A small town in Louisiana has passed a new ordinance that allows its residents to sue anyone who helps an individual get an abortion, similar to the Texas law that was passed and enforced last year.
The Pollock, Louisiana, ordinance, which passed through a 4-1 vote in the town council, bans abortion completely within the limits of the town. Even though there are no abortion clinics currently in Pollock, a town of fewer than five hundred people, the ordinance also bans the shipment of abortion medication to residents, and places severe penalties on anyone who helps an individual get an abortion. Private companies in the town are also prohibited from providing insurance to employees if the coverage they provide pays for abortion services.
The town council recognized that aspects of the ordinance cannot be enforced unless the Supreme Court rules to overturn Roe v. Wade later this year. Currently, only parts of the Pollock ordinance can be enforced through private action.
For instance, a resident of the town is allowed to sue another resident if they help someone get an abortion elsewhere — similar to the Texas law that passed last year, which the Supreme Court has allowed to remain in place while it is litigated in lower courts. Residents can sue others for $10,000 in statutory damages, as well as additional compensatory damages “if the plaintiff has suffered injury or harm from the defendant’s conduct,” including “emotional distress” that is the result of a person getting an abortion, the statute says.
The ordinance outlaws abortion at any stage of pregnancy. It makes exceptions for those who are faced with life-threatening pregnancies, but requires those individuals to provide evidence that they needed the procedure to avoid death.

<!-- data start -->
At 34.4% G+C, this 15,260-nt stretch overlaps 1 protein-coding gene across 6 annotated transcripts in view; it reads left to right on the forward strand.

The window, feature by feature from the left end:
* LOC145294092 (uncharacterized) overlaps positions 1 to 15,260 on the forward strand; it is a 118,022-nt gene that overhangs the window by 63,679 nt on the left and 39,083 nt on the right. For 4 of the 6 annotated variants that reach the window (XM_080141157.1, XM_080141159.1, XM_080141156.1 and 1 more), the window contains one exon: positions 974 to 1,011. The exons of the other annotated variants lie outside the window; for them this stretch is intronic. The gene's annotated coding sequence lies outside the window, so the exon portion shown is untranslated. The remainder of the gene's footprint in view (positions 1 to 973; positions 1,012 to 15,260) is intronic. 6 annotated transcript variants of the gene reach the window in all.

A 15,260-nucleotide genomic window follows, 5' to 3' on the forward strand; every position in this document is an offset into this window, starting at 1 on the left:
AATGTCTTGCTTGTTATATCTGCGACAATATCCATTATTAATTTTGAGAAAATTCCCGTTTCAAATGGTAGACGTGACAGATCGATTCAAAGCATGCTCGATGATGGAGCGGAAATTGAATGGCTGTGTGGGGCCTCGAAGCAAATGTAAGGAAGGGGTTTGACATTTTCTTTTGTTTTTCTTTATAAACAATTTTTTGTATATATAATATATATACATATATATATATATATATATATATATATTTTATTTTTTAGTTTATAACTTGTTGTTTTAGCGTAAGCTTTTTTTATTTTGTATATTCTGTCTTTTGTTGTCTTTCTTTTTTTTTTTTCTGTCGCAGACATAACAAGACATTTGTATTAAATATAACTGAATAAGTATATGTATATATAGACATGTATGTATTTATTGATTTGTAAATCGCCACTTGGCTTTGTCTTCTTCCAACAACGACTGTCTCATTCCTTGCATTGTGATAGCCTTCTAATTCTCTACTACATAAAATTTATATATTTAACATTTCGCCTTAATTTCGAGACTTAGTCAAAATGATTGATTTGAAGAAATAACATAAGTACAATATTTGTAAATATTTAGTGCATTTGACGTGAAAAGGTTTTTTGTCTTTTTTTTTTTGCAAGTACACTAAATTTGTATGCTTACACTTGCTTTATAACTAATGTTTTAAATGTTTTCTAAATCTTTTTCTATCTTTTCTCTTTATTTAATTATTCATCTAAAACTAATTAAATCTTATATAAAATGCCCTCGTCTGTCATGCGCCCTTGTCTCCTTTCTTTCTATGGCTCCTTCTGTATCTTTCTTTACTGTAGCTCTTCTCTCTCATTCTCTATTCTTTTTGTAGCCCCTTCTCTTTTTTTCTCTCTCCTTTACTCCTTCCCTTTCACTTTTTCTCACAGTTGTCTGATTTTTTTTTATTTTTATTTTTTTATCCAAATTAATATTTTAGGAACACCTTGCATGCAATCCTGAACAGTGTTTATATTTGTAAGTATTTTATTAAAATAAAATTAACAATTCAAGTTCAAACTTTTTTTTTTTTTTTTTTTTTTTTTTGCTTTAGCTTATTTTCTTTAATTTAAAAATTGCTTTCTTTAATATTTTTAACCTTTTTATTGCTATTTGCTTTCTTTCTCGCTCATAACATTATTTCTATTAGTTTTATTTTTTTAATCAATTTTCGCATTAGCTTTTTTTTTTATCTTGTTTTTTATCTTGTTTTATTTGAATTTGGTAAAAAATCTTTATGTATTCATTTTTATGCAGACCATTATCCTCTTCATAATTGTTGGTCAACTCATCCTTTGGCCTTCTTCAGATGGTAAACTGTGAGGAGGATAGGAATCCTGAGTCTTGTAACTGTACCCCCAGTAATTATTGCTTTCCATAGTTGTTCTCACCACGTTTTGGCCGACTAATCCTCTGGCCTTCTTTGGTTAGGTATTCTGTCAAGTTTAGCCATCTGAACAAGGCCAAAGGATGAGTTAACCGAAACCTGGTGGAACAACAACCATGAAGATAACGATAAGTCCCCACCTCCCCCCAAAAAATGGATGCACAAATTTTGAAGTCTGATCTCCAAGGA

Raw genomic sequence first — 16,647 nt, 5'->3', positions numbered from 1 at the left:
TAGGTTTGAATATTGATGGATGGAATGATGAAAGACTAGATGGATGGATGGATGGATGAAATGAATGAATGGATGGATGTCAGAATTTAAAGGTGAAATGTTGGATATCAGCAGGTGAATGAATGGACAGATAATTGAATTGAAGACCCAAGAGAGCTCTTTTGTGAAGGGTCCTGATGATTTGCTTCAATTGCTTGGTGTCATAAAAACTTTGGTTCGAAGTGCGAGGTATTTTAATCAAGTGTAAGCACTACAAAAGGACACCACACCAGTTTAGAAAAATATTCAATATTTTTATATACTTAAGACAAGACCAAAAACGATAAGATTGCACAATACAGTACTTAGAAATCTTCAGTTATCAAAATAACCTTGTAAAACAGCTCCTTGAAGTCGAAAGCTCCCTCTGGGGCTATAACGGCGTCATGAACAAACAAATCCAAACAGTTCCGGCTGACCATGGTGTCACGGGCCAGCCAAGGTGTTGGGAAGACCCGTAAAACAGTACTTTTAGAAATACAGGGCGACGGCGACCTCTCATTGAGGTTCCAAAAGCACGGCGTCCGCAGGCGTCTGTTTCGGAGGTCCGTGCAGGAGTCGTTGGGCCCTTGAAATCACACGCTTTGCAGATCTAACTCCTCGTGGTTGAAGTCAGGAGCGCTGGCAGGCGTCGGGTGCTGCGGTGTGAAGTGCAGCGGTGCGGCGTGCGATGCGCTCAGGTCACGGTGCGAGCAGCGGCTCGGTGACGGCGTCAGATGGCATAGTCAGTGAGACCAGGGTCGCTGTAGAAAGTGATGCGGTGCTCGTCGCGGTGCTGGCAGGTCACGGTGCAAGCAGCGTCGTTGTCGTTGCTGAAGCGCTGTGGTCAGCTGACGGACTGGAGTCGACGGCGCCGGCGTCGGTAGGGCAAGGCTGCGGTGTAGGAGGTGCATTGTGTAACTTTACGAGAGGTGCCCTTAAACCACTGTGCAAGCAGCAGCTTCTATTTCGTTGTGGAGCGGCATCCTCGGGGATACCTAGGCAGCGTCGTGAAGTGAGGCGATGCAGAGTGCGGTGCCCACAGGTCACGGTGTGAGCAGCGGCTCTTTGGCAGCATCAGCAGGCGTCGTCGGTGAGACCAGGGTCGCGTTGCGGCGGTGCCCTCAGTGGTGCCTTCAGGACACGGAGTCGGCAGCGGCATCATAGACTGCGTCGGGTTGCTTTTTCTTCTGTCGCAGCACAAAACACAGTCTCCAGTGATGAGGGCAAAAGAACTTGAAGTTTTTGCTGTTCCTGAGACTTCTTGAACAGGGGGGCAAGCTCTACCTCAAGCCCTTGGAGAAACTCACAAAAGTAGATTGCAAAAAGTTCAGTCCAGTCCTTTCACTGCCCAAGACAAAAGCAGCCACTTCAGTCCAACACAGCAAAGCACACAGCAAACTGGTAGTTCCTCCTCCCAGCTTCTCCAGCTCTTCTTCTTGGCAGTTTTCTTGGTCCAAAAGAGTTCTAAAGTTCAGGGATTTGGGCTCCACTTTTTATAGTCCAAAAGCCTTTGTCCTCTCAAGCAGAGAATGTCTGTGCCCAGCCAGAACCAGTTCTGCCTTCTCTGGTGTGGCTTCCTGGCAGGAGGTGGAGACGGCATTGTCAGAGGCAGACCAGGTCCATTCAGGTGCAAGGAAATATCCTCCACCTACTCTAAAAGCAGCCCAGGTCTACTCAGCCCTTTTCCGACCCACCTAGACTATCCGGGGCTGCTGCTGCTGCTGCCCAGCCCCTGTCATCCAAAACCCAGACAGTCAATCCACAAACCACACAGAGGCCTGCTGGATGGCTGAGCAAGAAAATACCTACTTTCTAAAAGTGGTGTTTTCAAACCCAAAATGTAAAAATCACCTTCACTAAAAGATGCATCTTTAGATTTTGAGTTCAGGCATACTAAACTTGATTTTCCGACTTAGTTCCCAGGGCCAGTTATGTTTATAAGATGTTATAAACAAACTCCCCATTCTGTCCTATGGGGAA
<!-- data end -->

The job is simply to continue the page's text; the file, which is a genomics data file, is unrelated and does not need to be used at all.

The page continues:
Mayor Douglas Beavers has claimed that he believes he was chosen by God to enforce such a rule. But Councilwoman Cindy Dickey, the lone vote against the ordinance, cited her belief in God to justify her choice to oppose the measure.
Dickey is also supportive of measures to restrict abortion access. But “it’s between me and God,” she said regarding her “no” vote. “What God and I talk about, that is a complete separation of church and state. I think a lot of things in this rule are good, but the resolution goes way too far.”
Pollock is located in Grant Parish, a deep-red section of the state of Louisiana. Residents in that parish voted overwhelmingly for Trump in the 2020 presidential election, with 86.4 percent of voters casting a ballot for Trump and only 12.3 percent voting for Biden.
The move by Pollock officials to mimic the Texas-style law may indicate that such measures could pop up elsewhere on the municipal level. Even in states where lawmakers have passed legislation to protect abortion rights, jurisdictions within their borders could potentially seek to limit access for their residents, making it more difficult for individuals that are seeking out the procedure.
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